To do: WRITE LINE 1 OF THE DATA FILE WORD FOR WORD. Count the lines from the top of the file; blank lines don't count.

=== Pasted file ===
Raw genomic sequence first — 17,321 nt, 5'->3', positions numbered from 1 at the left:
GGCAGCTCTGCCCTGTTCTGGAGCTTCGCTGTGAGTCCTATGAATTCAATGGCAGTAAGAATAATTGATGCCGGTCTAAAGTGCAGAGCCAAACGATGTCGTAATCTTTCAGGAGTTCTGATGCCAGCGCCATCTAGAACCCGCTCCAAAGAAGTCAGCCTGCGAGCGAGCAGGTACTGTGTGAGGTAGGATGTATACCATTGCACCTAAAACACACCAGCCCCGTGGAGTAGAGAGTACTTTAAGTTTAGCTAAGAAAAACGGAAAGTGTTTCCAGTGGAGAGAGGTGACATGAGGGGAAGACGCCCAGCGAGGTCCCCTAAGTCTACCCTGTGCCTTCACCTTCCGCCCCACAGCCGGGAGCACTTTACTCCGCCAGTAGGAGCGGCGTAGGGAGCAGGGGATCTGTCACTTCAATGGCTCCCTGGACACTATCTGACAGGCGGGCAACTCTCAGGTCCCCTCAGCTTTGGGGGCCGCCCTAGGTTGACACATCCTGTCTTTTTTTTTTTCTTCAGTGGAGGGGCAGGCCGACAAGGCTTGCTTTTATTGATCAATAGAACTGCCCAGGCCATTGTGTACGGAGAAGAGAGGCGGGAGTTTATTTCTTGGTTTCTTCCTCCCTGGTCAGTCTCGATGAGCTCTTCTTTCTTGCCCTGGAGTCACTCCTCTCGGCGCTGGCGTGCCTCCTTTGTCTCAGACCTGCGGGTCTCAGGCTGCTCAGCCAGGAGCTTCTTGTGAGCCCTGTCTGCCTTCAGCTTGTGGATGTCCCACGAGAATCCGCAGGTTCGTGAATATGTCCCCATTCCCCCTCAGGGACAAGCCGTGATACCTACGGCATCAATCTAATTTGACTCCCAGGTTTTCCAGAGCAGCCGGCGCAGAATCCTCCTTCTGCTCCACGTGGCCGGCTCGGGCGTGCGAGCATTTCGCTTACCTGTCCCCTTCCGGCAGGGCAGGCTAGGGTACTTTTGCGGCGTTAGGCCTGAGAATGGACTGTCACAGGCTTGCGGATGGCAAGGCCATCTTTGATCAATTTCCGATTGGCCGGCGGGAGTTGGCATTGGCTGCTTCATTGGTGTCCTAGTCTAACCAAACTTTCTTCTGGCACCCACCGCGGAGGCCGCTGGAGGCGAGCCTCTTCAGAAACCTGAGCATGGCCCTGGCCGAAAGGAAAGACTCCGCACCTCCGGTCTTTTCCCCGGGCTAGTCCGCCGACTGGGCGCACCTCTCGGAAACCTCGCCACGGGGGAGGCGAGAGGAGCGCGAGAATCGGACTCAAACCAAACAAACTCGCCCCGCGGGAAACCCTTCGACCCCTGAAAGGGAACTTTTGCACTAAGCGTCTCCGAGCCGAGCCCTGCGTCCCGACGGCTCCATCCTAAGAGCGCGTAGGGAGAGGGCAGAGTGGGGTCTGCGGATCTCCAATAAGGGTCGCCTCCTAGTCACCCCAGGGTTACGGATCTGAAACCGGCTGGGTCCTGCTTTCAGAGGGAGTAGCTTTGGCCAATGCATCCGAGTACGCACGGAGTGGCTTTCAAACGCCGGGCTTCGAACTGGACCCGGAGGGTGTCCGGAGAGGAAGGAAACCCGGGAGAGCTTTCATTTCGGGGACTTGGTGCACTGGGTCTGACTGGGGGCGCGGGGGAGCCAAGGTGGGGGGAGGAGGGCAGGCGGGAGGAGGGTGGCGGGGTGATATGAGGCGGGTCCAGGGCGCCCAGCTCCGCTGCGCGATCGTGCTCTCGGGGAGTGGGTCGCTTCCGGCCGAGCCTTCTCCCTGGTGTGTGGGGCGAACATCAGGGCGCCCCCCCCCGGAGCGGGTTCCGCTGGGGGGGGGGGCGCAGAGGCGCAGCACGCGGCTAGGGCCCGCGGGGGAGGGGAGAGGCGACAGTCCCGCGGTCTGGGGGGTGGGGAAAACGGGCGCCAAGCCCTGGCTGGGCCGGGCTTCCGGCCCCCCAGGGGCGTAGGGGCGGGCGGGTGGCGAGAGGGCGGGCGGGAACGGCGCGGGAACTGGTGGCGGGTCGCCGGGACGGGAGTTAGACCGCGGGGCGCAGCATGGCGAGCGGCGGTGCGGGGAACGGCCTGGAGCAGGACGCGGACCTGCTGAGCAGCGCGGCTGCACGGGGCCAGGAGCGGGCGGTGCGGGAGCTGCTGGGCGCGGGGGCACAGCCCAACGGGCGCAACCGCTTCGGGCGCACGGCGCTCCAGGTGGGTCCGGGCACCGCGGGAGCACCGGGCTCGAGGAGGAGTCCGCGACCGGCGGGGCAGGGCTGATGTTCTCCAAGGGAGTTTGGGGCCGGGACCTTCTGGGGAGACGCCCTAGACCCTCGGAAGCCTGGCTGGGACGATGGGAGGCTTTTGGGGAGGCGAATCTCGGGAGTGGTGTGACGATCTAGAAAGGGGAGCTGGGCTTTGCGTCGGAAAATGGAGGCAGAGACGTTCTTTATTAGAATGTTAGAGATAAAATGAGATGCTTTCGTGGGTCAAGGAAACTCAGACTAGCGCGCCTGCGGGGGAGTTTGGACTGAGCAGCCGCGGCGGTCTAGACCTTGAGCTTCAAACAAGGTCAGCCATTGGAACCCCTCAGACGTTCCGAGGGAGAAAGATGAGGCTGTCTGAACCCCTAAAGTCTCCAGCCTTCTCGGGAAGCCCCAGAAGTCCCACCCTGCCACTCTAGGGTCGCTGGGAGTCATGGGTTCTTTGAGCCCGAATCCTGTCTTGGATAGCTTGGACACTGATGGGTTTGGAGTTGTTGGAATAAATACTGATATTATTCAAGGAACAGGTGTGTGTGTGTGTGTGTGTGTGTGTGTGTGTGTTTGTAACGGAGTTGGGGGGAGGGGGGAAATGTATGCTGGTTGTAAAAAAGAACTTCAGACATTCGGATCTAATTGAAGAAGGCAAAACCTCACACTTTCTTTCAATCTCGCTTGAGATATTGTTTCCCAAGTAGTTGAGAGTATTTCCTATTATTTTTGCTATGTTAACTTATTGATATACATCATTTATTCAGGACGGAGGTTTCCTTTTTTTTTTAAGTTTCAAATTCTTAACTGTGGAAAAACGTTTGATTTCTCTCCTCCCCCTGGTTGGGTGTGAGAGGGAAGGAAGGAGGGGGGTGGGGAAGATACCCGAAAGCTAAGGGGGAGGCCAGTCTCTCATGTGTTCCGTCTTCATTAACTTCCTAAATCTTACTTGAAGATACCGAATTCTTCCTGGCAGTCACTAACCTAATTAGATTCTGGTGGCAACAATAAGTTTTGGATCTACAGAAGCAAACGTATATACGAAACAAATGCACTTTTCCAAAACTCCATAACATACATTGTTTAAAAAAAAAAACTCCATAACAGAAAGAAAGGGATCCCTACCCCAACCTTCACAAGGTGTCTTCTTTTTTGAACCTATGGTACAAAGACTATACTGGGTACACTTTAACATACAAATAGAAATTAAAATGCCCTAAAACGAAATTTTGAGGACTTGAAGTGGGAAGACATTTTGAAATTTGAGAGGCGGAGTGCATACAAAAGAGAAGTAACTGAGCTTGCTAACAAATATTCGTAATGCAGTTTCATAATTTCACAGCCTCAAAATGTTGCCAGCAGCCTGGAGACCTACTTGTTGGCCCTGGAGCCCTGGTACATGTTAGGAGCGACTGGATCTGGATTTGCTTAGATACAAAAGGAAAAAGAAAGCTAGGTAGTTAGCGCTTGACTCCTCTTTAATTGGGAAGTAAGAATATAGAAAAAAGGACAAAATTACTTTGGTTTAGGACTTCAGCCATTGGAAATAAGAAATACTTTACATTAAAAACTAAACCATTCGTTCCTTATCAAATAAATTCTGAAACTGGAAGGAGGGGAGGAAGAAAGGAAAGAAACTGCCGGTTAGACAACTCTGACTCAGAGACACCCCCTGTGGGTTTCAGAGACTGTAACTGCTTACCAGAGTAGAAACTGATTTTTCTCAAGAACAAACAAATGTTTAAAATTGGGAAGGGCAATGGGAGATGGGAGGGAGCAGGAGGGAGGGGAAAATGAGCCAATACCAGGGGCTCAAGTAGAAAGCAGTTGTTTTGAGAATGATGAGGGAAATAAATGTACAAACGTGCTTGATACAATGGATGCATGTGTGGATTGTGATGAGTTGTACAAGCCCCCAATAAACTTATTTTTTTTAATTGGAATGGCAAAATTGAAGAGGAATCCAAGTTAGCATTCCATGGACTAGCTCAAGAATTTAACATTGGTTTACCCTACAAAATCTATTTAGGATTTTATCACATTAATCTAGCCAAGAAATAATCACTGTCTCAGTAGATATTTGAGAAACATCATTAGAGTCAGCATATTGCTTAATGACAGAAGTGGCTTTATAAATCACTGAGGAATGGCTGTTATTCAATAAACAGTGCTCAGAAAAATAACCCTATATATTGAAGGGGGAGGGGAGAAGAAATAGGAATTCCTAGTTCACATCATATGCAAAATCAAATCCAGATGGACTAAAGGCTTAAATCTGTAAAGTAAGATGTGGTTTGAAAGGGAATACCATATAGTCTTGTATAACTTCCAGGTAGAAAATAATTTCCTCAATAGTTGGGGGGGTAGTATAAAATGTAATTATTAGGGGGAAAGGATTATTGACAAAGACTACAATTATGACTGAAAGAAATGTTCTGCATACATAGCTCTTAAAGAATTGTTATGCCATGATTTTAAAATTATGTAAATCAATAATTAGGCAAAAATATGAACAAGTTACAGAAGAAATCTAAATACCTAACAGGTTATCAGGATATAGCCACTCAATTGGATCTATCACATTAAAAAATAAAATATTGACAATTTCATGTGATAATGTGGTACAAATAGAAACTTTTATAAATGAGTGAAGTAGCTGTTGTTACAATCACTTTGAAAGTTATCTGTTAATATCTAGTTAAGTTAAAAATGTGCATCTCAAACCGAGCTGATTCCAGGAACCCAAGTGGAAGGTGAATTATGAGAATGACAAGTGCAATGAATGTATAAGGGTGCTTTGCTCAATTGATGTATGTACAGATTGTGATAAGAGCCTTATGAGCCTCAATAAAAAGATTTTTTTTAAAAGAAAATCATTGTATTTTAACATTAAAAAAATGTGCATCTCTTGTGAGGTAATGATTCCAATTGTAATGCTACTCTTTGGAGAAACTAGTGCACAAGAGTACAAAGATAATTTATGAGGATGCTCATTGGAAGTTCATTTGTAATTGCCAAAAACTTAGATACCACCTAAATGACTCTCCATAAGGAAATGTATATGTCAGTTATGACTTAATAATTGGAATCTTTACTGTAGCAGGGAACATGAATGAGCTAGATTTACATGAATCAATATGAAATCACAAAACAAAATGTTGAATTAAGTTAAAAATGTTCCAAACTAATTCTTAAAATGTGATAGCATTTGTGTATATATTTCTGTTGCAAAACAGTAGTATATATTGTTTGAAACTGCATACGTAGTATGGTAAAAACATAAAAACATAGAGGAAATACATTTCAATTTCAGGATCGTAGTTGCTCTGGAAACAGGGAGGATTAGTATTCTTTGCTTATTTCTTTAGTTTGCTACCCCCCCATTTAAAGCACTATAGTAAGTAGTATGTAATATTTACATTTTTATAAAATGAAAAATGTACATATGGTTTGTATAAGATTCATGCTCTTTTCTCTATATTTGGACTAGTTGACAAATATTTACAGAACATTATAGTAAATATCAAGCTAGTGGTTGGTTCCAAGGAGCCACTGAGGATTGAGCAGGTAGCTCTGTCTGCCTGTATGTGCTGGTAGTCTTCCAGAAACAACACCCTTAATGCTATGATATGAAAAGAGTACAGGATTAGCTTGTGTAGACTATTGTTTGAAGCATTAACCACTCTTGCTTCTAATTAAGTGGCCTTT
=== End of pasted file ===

Raw genomic sequence first — 17,321 nt, 5'->3', positions numbered from 1 at the left: